Practice doesn’t make Perfect


4/13/20241 min read

Practicing our instruments is often perceived as a straightforward concept—taking out our instrument and working on the areas that need improvement. However, the reality is far from simple. As our skills develop, we realise the importance of optimising our practice sessions for better results, ideally in less time. Despite this awareness, many of us still cling to the belief that more time spent practicing will inevitably lead to better outcomes. While techniques like time management and self-recording can be helpful at various stages of our musical journey, I was left wondering if there is a deeper concept that could revolutionise how we approach practice, making it more sustainable, productive, and conducive to maintaining a healthy mindset?

Recently, I’ve been experimenting with two atypical approaches to my practice routine, which have proven remarkably beneficial despite challenging my longstanding beliefs about practice:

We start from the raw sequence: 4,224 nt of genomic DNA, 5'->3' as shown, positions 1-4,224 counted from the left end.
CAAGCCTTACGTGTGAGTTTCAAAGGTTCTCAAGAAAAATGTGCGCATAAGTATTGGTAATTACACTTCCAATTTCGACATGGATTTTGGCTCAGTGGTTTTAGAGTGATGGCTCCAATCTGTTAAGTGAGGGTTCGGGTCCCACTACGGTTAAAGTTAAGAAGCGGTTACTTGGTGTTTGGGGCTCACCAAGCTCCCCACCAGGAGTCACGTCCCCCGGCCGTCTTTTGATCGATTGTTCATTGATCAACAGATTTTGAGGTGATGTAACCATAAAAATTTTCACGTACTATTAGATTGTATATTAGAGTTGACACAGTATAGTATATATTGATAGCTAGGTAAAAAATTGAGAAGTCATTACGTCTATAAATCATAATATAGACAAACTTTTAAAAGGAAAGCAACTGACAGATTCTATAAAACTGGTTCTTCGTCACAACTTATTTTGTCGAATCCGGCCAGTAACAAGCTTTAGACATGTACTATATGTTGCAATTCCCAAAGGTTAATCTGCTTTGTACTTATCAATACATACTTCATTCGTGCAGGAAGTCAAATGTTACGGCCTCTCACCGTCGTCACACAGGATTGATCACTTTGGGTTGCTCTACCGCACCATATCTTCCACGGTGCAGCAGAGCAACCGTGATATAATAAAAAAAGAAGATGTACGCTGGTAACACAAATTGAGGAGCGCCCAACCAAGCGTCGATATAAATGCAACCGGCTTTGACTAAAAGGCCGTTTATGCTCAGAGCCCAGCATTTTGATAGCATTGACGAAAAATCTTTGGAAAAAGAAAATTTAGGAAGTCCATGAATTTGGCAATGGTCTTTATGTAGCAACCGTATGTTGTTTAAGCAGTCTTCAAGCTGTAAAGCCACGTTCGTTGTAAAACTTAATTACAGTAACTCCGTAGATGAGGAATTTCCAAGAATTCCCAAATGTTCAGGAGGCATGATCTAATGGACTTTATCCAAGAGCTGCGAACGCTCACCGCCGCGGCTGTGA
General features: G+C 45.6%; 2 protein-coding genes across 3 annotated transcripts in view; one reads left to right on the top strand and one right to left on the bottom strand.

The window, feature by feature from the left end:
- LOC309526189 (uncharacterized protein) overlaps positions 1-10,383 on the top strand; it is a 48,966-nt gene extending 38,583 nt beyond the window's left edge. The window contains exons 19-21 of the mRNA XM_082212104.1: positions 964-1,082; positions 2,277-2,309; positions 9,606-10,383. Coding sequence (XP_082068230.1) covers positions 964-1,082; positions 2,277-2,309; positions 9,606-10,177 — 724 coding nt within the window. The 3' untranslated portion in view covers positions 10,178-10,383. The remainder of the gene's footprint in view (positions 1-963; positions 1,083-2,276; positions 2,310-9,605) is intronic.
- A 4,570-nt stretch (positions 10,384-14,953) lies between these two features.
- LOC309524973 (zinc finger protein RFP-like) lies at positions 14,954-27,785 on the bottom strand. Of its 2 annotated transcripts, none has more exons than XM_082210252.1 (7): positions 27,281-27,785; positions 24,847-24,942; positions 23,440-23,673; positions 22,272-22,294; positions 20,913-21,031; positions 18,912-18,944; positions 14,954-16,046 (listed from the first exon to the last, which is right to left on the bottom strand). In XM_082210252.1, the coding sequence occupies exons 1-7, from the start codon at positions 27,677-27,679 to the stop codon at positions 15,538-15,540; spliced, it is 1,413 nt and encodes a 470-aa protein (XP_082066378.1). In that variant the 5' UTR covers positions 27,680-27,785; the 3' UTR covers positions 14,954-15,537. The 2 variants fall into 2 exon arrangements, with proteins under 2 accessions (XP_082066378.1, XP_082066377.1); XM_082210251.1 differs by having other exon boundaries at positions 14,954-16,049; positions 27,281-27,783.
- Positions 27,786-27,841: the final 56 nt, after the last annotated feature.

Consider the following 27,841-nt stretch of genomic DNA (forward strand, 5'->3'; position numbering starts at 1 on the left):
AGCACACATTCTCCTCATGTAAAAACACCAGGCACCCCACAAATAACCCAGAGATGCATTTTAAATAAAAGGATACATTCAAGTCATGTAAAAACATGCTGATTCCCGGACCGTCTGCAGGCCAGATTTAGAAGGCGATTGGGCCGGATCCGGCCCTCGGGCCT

1. Imperfect practice is what makes us better: Contrary to the relentless pursuit of perfection, I’ve found that embracing imperfection allows me to be more present, open-minded, and creative in my practice. By releasing the pressure to always sound flawless, I free myself to explore new musical ideas and approaches without the fear of failure looming over me.

  2. “Practice doesn’t make perfect, practice makes permanent”: The adage “practice makes perfect” no longer holds true when we consider the psychological research on high performance. Merely repeating passages mindlessly or incorrectly can lead to ingrained mistakes that hinder progress. Instead, I advocate for intentional practice, where every repetition is purposeful, focused, and aimed at addressing specific challenges.

These two fundamental concepts have transformed my practice experience, enabling me to approach each session with greater mindfulness and enjoyment. Rather than fixating on achieving perfection, I now embrace the journey of continual improvement, guided by intention and creativity.

Incorporating these principles into your own practice routine may require a shift in mindset, but the rewards are well worth it. By prioritising presence over perfection and intention over repetition, I believe you will unlock new levels of musicality, satisfaction, and fulfilment in your practice journey.